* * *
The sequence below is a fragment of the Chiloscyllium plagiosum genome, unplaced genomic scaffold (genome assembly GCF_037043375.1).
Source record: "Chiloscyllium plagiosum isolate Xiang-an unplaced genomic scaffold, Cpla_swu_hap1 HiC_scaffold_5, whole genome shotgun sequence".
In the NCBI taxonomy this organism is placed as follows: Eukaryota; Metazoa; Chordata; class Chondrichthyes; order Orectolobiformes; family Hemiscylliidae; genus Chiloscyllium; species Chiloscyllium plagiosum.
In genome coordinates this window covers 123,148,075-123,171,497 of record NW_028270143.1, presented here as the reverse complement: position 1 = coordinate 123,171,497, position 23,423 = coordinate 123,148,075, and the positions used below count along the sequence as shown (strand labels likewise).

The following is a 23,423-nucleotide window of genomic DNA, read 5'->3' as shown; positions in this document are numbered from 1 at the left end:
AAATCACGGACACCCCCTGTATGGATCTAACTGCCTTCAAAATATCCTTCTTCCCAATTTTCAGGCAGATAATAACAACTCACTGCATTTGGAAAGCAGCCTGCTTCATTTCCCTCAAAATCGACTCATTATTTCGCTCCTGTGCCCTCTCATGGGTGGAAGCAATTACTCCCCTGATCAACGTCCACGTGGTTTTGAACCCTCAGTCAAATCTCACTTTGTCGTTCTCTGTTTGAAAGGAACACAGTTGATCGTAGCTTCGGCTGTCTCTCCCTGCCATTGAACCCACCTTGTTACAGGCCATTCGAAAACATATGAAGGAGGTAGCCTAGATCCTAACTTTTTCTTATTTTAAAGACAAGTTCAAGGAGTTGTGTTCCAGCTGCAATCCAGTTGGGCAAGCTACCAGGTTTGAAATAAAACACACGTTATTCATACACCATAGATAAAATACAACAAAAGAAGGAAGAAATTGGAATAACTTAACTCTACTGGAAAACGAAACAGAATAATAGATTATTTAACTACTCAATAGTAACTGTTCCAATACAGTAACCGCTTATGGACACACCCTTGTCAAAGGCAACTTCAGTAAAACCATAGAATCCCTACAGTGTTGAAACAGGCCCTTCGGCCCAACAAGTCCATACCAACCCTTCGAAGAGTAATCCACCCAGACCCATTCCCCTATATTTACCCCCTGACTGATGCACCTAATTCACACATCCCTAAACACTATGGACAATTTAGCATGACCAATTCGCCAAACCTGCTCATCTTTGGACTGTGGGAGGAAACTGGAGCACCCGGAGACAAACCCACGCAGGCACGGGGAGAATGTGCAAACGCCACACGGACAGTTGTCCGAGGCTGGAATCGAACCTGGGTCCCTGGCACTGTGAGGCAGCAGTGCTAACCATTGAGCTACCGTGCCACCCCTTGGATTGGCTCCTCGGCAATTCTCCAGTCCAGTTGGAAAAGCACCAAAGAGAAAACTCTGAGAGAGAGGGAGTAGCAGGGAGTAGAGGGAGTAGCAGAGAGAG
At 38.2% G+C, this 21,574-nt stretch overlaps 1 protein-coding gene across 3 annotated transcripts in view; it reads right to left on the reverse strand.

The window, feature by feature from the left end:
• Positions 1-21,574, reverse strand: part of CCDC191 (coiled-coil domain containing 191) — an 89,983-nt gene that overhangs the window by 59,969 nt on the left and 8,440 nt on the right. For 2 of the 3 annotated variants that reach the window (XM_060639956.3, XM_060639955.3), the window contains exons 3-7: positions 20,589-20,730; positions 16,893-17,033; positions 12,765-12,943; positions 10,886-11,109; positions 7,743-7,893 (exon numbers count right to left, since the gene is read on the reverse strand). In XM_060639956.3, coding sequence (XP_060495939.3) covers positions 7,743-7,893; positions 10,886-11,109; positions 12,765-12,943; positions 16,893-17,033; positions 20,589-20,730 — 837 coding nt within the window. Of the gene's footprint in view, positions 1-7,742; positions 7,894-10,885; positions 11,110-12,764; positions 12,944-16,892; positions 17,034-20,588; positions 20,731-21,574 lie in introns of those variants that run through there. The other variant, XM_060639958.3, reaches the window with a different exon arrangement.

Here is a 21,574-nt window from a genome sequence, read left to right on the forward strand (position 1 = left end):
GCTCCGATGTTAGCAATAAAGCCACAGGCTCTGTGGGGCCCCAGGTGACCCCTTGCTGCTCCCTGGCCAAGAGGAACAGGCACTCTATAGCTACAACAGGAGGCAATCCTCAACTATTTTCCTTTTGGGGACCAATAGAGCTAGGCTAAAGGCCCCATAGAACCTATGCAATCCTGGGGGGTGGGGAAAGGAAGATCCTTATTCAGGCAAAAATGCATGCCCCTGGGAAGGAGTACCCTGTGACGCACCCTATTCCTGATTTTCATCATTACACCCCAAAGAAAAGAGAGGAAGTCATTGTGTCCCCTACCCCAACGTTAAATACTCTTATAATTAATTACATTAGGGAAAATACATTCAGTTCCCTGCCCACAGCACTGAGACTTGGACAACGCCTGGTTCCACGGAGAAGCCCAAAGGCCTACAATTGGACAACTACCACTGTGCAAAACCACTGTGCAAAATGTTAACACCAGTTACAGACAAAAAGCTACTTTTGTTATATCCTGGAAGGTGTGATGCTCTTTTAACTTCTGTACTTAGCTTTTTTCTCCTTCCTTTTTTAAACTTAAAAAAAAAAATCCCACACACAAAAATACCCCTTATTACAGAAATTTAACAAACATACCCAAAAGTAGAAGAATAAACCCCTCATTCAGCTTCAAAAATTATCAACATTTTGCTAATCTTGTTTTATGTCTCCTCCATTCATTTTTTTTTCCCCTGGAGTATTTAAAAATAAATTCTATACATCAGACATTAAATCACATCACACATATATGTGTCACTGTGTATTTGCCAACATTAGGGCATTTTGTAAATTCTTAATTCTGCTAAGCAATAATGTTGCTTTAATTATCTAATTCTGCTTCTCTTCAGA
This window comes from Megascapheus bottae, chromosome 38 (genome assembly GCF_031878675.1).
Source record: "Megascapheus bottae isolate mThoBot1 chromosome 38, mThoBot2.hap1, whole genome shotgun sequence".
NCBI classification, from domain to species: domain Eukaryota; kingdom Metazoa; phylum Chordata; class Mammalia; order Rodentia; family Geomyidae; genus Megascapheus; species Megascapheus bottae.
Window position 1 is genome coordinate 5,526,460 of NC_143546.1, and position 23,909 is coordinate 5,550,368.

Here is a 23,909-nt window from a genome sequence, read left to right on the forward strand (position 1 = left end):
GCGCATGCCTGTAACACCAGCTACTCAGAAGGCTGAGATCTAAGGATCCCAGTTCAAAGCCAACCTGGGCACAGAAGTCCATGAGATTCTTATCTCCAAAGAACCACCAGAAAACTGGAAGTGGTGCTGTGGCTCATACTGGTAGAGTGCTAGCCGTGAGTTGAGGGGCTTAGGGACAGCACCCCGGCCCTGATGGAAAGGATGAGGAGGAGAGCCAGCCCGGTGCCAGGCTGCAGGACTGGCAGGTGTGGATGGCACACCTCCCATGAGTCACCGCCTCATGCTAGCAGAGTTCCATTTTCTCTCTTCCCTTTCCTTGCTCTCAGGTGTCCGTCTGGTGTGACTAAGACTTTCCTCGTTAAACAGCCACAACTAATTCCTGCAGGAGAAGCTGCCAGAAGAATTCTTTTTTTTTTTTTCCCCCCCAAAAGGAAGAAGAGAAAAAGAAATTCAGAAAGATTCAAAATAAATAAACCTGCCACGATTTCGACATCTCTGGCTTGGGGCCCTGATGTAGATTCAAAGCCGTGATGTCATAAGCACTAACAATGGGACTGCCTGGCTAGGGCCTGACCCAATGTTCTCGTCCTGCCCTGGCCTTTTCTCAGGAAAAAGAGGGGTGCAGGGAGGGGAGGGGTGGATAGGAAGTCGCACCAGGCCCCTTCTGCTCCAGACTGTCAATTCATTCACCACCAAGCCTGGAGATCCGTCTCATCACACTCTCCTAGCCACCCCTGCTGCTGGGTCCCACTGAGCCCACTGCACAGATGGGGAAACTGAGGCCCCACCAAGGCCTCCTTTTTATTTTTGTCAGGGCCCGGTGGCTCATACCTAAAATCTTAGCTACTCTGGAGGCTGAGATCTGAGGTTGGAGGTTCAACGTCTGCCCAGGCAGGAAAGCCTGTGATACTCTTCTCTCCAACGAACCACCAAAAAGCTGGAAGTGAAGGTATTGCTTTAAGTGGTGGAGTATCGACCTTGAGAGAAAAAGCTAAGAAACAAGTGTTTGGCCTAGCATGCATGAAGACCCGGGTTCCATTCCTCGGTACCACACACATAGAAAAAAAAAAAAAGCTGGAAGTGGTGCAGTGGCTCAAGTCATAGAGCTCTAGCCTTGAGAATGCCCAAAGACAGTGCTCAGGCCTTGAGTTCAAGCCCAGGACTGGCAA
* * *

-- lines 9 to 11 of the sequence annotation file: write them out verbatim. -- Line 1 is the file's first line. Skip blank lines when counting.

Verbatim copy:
• Positions 1-21,574, reverse strand: part of CCDC191 (coiled-coil domain containing 191) — an 89,983-nt gene that overhangs the window by 59,969 nt on the left and 8,440 nt on the right. For 2 of the 3 annotated variants that reach the window (XM_060639956.3, XM_060639955.3), the window contains exons 3-7: positions 20,589-20,730; positions 16,893-17,033; positions 12,765-12,943; positions 10,886-11,109; positions 7,743-7,893 (exon numbers count right to left, since the gene is read on the reverse strand). In XM_060639956.3, coding sequence (XP_060495939.3) covers positions 7,743-7,893; positions 10,886-11,109; positions 12,765-12,943; positions 16,893-17,033; positions 20,589-20,730 — 837 coding nt within the window. Of the gene's footprint in view, positions 1-7,742; positions 7,894-10,885; positions 11,110-12,764; positions 12,944-16,892; positions 17,034-20,588; positions 20,731-21,574 lie in introns of those variants that run through there. The other variant, XM_060639958.3, reaches the window with a different exon arrangement.

Here is a 21,574-nt window from a genome sequence, read left to right on the forward strand (position 1 = left end):
GCTCCGATGTTAGCAATAAAGCCACAGGCTCTGTGGGGCCCCAGGTGACCCCTTGCTGCTCCCTGGCCAAGAGGAACAGGCACTCTATAGCTACAACAGGAGGCAATCCTCAACTATTTTCCTTTTGGGGACCAATAGAGCTAGGCTAAAGGCCCCATAGAACCTATGCAATCCTGGGGGGTGGGGAAAGGAAGATCCTTATTCAGGCAAAAATGCATGCCCCTGGGAAGGAGTACCCTGTGACGCACCCTATTCCTGATTTTCATCATTACACCCCAAAGAAAAGAGAGGAAGTCATTGTGTCCCCTACCCCAACGTTAAATACTCTTATAATTAATTACATTAGGGAAAATACATTCAGTTCCCTGCCCACAGCACTGAGACTTGGACAACGCCTGGTTCCACGGAGAAGCCCAAAGGCCTACAATTGGACAACTACCACTGTGCAAAACCACTGTGCAAAATGTTAACACCAGTTACAGACAAAAAGCTACTTTTGTTATATCCTGGAAGGTGTGATGCTCTTTTAACTTCTGTACTTAGCTTTTTTCTCCTTCCTTTTTTAAACTTAAAAAAAAAAATCCCACACACAAAAATACCCCTTATTACAGAAATTTAACAAACATACCCAAAAGTAGAAGAATAAACCCCTCATTCAGCTTCAAAAATTATCAACATTTTGCTAATCTTGTTTTATGTCTCCTCCATTCATTTTTTTTTCCCCTGGAGTATTTAAAAATAAATTCTATACATCAGACATTAAATCACATCACACATATATGTGTCACTGTGTATTTGCCAACATTAGGGCATTTTGTAAATTCTTAATTCTGCTAAGCAATAATGTTGCTTTAATTATCTAATTCTGCTTCTCTTCAGA